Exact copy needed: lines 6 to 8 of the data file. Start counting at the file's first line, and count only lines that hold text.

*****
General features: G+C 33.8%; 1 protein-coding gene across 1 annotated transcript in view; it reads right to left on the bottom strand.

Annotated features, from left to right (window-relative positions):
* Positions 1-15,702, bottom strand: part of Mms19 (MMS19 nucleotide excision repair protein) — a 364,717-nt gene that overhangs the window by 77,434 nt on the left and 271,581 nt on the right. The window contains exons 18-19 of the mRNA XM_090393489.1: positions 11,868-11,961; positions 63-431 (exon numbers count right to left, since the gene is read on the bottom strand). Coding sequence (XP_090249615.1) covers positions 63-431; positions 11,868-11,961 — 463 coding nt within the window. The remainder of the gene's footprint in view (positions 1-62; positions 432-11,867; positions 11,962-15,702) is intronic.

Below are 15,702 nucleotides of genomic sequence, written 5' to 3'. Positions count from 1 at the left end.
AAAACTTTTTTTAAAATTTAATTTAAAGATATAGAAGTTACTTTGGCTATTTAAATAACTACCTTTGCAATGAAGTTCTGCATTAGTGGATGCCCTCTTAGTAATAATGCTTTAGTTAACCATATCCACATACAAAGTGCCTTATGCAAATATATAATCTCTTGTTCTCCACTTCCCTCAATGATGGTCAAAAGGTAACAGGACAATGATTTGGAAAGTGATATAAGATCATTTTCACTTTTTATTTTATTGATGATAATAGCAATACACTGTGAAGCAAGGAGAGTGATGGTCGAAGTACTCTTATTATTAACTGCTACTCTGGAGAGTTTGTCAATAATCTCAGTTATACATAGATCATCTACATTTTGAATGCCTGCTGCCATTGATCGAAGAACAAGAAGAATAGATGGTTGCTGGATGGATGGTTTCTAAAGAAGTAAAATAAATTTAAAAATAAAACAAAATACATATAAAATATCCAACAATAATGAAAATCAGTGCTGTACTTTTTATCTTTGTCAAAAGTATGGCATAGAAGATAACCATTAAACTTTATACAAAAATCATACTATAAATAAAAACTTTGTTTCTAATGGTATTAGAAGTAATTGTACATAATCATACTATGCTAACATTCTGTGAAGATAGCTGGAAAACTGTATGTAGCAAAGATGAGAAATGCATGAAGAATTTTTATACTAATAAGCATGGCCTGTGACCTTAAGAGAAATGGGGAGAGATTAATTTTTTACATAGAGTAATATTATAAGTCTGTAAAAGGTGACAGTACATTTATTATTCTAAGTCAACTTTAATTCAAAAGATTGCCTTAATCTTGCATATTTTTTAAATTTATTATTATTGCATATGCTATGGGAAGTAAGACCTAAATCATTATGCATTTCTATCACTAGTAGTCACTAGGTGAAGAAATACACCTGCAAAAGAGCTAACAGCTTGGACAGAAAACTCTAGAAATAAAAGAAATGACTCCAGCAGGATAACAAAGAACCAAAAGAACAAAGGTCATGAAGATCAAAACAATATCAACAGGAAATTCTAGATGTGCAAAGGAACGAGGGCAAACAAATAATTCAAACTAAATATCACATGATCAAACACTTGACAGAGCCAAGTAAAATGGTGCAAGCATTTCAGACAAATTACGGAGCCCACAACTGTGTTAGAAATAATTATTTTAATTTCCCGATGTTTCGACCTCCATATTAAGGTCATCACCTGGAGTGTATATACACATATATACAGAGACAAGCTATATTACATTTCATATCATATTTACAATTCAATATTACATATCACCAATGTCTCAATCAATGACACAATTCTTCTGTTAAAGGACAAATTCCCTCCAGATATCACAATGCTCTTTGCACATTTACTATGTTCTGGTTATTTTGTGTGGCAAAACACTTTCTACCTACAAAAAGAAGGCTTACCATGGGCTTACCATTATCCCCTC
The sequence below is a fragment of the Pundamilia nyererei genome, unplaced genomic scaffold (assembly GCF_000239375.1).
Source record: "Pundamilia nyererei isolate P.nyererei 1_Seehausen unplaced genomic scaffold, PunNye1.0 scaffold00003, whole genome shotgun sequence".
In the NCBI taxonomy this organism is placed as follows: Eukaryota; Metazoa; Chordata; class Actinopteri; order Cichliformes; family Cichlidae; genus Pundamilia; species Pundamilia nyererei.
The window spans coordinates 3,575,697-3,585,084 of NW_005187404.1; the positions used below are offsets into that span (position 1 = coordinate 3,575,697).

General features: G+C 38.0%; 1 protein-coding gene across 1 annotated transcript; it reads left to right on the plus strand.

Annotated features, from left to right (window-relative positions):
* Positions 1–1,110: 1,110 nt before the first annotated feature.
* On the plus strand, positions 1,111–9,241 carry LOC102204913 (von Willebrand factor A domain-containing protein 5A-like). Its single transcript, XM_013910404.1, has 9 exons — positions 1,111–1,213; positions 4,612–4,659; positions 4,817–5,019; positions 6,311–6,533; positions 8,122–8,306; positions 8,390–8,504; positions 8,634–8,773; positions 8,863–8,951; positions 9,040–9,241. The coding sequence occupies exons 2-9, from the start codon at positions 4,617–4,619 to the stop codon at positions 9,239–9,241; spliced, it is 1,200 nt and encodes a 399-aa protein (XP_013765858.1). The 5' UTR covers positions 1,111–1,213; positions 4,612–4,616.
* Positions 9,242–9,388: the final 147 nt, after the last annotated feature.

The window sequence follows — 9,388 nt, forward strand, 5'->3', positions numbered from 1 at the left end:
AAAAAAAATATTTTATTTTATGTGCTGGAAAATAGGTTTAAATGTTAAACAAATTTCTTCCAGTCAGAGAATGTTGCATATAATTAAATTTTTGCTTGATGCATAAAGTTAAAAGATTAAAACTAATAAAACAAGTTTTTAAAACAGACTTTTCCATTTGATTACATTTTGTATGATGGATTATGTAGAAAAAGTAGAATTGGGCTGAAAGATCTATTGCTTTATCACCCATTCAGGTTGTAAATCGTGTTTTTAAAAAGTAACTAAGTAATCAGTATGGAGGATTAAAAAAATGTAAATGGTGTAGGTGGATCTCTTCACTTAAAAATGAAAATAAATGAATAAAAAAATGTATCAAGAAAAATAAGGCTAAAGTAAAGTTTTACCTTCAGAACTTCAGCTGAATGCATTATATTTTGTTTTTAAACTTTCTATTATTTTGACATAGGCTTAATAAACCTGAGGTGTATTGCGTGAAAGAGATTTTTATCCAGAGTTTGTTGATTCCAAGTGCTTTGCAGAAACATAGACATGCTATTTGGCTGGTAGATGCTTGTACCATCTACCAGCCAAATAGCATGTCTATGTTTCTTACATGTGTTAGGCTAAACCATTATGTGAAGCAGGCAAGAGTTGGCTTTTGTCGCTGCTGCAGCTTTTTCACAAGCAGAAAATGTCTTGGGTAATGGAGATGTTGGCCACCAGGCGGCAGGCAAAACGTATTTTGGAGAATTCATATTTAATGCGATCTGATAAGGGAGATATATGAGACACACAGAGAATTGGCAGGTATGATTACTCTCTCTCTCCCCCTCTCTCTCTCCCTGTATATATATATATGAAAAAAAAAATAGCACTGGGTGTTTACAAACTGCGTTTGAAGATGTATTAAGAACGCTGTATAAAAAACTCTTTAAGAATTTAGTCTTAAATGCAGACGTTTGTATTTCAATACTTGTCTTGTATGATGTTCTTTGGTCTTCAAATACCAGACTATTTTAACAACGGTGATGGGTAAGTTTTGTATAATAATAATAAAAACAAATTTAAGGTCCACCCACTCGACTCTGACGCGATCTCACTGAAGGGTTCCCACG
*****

The sequence below is a fragment of the Pundamilia nyererei genome, unplaced genomic scaffold (assembly GCF_000239375.1).
Source record: "Pundamilia nyererei isolate P.nyererei 1_Seehausen unplaced genomic scaffold, PunNye1.0 scaffold00003, whole genome shotgun sequence".
In the NCBI taxonomy this organism is placed as follows: Eukaryota; Metazoa; Chordata; class Actinopteri; order Cichliformes; family Cichlidae; genus Pundamilia; species Pundamilia nyererei.